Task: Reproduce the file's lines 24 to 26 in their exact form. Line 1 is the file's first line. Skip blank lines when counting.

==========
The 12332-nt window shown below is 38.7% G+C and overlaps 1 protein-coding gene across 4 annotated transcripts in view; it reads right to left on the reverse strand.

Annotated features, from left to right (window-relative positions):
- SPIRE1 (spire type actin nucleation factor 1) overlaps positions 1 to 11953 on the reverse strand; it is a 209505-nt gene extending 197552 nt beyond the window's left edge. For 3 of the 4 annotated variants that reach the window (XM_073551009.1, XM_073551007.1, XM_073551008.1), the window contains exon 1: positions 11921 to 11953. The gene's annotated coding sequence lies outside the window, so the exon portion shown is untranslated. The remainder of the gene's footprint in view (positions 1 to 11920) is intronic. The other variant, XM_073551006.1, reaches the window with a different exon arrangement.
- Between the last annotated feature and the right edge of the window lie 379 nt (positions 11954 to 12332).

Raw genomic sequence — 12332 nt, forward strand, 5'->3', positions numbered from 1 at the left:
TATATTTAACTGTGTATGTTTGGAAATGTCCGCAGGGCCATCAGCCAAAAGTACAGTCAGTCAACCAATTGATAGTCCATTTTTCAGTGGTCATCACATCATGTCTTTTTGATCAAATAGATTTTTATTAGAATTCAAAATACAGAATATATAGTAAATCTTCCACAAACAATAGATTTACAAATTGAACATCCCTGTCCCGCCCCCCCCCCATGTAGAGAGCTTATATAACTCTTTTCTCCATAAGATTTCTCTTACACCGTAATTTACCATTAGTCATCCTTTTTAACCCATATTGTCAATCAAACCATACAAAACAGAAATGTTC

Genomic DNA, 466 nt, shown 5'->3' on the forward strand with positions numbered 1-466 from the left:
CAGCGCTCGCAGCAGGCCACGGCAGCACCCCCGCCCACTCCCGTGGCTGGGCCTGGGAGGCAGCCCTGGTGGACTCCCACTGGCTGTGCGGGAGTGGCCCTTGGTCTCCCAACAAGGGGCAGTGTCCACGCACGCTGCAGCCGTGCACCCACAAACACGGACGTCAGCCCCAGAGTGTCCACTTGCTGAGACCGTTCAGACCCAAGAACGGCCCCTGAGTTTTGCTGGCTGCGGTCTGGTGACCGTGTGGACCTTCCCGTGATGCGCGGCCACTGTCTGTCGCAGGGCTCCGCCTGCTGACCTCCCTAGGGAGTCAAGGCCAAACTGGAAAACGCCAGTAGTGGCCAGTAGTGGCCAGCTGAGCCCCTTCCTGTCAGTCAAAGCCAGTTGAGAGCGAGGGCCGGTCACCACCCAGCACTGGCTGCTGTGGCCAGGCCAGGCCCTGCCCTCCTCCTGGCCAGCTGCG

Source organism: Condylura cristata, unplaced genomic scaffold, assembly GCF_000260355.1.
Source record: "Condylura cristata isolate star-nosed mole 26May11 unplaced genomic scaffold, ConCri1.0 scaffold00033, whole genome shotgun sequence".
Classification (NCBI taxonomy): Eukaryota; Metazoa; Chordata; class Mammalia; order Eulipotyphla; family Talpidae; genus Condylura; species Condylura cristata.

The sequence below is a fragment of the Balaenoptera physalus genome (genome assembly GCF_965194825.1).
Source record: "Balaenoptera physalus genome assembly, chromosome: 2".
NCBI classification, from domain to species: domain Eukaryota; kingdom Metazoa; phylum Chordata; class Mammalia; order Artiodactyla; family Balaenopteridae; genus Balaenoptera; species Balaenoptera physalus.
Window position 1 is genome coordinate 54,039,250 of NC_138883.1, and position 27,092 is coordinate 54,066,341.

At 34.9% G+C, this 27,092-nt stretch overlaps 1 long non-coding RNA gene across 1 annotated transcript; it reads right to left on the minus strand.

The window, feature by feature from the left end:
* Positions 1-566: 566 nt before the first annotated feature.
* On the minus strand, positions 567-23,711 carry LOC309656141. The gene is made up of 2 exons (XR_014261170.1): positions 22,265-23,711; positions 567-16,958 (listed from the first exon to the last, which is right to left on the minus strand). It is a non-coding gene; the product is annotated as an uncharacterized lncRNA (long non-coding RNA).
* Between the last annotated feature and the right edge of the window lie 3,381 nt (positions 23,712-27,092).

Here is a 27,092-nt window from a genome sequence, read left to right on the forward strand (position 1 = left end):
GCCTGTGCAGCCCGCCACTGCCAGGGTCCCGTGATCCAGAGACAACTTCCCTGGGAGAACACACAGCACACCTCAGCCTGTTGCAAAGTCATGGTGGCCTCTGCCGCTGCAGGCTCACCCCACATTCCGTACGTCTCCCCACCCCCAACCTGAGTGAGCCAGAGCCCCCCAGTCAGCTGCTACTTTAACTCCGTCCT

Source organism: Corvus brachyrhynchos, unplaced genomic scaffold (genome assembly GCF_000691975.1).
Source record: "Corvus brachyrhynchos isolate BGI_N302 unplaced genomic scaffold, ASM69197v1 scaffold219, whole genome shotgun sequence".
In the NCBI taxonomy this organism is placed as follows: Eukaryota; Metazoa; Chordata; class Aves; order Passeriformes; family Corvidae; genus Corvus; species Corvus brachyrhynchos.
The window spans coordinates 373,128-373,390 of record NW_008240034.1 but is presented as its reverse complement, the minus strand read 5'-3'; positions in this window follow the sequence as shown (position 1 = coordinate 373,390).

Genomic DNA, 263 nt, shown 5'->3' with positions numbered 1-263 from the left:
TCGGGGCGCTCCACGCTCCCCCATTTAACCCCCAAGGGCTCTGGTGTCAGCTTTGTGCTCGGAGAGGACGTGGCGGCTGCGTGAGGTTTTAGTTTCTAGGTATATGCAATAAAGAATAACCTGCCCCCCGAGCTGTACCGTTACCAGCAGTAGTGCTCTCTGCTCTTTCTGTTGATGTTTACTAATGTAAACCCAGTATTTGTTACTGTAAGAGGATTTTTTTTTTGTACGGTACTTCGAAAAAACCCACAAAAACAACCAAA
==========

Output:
Source record: "Corvus brachyrhynchos isolate BGI_N302 unplaced genomic scaffold, ASM69197v1 scaffold219, whole genome shotgun sequence".
In the NCBI taxonomy this organism is placed as follows: Eukaryota; Metazoa; Chordata; class Aves; order Passeriformes; family Corvidae; genus Corvus; species Corvus brachyrhynchos.
The window spans coordinates 373,128-373,390 of record NW_008240034.1 but is presented as its reverse complement, the minus strand read 5'-3'; positions in this window follow the sequence as shown (position 1 = coordinate 373,390).